Clinton lost. And it wasn’t even close.
Relax — it’s still September. Absentee ballots became available in to North Carolinians two weeks ago. When you look at it that way, the election’s only just begun.
Anxieties run high in North Carolina, maybe the swingiest of battleground states, with leads fluctuating constantly — Hillary Clinton one week, Donald Trump the next. Greensboro Arm Wrestling League elected to provide an opportunity to ease some of the tension.
Geeksboro Coffeehouse Cinema hosted GRAWL Brawl III: Battle Before the Ballot on Sept. 17, and the people showed up. Attendees filled the top coffeehouse half of Geeksboro, while wrestlers crowded the theater downstairs, temporarily converted into an impromptu green room. Above the steady conversational drone, DJ84 spun rock classics like Blur’s “Song 2” and Guns N’ Roses’ “Welcome to the Jungle,” all adding to the atmosphere of hype.
The crowd was rambunctious, and they maintained that energy throughout the evening.
Later in the night, WFDD reporter/producer Eddie Garcia stood towards the back of the room near the sugar and cream table, microphone high in the air in one hand, high-zoot recorder in the other.
“I was trying to get crowd reaction, but it’s too crazy in here,” he lamented.
Like I said earlier, Battle Before the Ballot served to ease some of the apprehension over the election. Satire provides an excellent release for this kind of stress: Both audience and performer get to pick fun at the problems that so frighten them, or even just bug and bother them. And the satirical hits landed from the moment emcee Matt Cravey took the mic to welcome all to Geeksboro.
“We were considering holding the event in the TD Center parking lot in Spartanburg, South Carolina, but trying to figure out the logistics wasn’t worth the trouble,” Cravey riffed, bringing to light the recent decisions by both the NCAA and the Atlantic Coast Conference to pull all tournament events from North Carolina due to HB 2.
It was a sly jab, but when talking about HB 2, you can count anything as punching up.
Owing to its tournament format, GRAWL upended things in a way: The title bout came first. Hellary Rotten Clinton faced off against Donna Tramp.
GRAWL blends serious competition with live theatrics. It’s kind of like professional wrestling without the rigged outcomes and toxic masculinity. But it retains all the rivalry building and campy showmanship.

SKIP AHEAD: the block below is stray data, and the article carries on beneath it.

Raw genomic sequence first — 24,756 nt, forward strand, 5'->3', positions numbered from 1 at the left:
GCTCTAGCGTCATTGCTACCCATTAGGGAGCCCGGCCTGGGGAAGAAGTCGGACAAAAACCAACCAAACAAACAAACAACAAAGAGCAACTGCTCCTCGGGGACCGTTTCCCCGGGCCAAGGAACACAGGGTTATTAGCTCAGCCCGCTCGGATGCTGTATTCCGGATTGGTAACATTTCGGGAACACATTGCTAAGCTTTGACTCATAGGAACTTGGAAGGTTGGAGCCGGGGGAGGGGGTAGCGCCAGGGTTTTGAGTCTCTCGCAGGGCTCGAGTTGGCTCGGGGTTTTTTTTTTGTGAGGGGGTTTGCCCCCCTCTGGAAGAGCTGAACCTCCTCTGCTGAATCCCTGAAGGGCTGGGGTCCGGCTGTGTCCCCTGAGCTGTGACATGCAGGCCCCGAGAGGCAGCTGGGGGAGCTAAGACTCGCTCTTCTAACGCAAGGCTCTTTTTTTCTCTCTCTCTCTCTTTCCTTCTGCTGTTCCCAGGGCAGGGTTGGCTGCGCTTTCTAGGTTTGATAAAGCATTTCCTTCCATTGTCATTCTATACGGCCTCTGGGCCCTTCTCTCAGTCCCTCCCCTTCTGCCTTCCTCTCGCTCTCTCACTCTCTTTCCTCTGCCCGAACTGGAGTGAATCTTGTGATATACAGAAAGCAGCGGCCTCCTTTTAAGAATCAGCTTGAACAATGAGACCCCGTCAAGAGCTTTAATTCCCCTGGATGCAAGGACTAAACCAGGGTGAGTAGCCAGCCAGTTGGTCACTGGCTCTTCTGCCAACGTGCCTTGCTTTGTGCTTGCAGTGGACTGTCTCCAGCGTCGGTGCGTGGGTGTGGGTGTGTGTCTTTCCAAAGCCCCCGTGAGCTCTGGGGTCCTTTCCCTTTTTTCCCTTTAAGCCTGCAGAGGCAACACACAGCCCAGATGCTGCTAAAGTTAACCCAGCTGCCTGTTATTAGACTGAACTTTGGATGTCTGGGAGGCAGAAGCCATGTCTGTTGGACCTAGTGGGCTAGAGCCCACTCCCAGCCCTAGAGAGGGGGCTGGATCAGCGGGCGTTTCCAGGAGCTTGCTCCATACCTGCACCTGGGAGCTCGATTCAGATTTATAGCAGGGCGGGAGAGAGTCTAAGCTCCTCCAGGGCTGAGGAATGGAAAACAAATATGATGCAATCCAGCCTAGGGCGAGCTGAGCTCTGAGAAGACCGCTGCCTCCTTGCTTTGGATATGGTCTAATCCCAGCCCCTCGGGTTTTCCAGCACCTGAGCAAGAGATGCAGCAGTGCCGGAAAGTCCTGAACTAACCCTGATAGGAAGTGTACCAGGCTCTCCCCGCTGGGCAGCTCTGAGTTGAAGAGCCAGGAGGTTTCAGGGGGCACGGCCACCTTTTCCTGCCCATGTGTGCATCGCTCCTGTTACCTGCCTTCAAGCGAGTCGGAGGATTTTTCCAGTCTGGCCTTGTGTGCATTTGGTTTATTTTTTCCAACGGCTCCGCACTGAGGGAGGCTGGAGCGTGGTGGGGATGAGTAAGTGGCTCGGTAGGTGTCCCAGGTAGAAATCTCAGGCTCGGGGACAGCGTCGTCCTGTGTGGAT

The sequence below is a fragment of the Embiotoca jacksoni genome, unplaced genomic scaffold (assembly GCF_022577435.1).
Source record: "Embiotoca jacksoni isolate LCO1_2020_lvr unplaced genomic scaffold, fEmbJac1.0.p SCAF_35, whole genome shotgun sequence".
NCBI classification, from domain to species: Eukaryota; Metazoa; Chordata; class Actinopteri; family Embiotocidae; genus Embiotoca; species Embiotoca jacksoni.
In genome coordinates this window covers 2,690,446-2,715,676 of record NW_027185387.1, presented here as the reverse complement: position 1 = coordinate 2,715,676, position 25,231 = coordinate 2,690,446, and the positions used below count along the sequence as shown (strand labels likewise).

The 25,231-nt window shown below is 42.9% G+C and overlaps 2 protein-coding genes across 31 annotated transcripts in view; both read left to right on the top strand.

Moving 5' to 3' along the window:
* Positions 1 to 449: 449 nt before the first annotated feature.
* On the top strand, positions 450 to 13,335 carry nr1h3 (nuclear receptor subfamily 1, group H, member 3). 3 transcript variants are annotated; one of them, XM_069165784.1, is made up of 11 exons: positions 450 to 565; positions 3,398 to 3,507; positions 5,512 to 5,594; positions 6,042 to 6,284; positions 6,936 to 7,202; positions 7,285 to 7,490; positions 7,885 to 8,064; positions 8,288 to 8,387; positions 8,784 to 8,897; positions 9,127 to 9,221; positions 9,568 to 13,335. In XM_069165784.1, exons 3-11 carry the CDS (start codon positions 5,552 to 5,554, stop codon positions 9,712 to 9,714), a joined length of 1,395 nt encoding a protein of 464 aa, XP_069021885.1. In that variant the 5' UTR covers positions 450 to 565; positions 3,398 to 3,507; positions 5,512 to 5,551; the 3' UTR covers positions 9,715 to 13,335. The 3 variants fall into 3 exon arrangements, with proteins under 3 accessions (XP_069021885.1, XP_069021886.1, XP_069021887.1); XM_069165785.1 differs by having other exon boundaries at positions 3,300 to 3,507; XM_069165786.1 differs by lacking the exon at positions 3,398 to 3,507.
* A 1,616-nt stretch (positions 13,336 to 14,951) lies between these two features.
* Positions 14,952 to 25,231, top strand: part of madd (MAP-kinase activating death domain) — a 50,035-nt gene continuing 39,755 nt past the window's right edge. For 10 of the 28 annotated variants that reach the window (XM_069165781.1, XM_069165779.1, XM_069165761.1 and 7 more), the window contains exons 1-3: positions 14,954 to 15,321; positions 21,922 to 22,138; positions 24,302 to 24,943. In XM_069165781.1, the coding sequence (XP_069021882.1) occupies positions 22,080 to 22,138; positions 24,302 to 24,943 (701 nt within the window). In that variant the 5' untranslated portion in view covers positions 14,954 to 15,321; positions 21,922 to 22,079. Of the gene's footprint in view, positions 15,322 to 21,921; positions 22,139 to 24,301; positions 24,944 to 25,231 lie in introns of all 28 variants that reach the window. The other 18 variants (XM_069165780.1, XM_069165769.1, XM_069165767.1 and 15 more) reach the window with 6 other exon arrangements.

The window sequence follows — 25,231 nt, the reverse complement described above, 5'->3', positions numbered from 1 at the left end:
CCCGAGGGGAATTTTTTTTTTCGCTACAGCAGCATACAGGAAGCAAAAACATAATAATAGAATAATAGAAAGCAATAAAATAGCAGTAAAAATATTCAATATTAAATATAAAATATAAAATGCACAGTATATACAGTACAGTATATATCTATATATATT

Clinton emerged to MIA’s “Bad Girls” accompanied by red, white and blue balloons and a Secret Service security detail, all business in black blazer and pants. They were clear nods to Clinton’s career politicking, with MIA’s anthem winking to Clinton’s shady, technocratic backroom deals.
“Donna and Hellary are a satire of the worst parts of both characters,” Kitty Lowrance, who played Clinton, said about the wrestlers’ roles.
“Could someone bring me a PBR?” she asked in character before the match.
“That’s not how it works,” Cravey said. “There’s a line, and —”
“It’s okay,” Clinton said, waving over one of her security detail, who cracked open a tall boy and poured it into a fancy goblet. “I have my own private server.”
Loving groans from the audience.
Of course, then came Donna Tramp.
Tramp’s entrance was as brash as the real-life candidate: She came down the aisle tongue out as the Beast Boys’ “Sabotage” blasted from the PA system, decked in American flag Kanye shades, backed up by a sycophant holding a sign reading “Make America Hate Again” and — what else? — a big ol’ wall.
In maybe the most fitting gag of the whole night, Tramp put the wall up to arm-wrestle Hellary instead of fighting for herself.
“You’re gonna actually have to do some work if you wanna move forward,” Cravey told her.
Donna did eventually take her spot and handily beat Clinton in a 2-0 decision.
I consider myself a person with a keen sense of humor, but I found it difficult to take any joy in the charade. Maybe I’m too close to the election, after registering voters for the Democratic Party and taking a day job telling people to vote for Clinton and other liberals, but even while swept up in the cacophony flooding Geeksboro, I couldn’t help but fret over the prospect of a Trump presidency. Instead, I focused my rage and frustration at this living effigy — this caricature of caricatures of a caricature, this kitsch pastiche of the most reviled presidential candidate of all time — booing and jeering directly at Donna Tramp.
“I can’t even bring myself to laugh at her,” I admitted to GRAWL co-founder Amanda Lehmert, a former News & Record reporter and current city of Greensboro spokesperson.
“She’s really a very nice person,” Lehmert said.
Indeed, Rachel Scott, co-founder of GRAWL and co-owner of Geeksboro, entertained me while in character after the tournament wrapped.
“[Hellary] tried to fight dirty, but I’m dirtier — the dirtiest,” Tramp boasted. “It’s not true what they say about my hands.”
I finally chuckled.
Scott didn’t think I was alone in my electoral anxiety.
“This election is already so much of a joke,” she said. “People are already disenchanted about the political system already, and they aren’t really taking the election seriously, unfortunately. So we’re in familiar territory.”
True, to an extent. This is an election the likes of which we’ve never seen.
And it’s only September.
Join the First Amendment Society, a membership that goes directly to funding TCB‘s newsroom.
We believe that reporting can save the world.
The TCB First Amendment Society recognizes the vital role of a free, unfettered press with a bundling of local experiences designed to build community, and unique engagements with our newsroom that will help you understand, and shape, local journalism’s critical role in uplifting the people in our cities.
All revenue goes directly into the newsroom as reporters’ salaries and freelance commissions.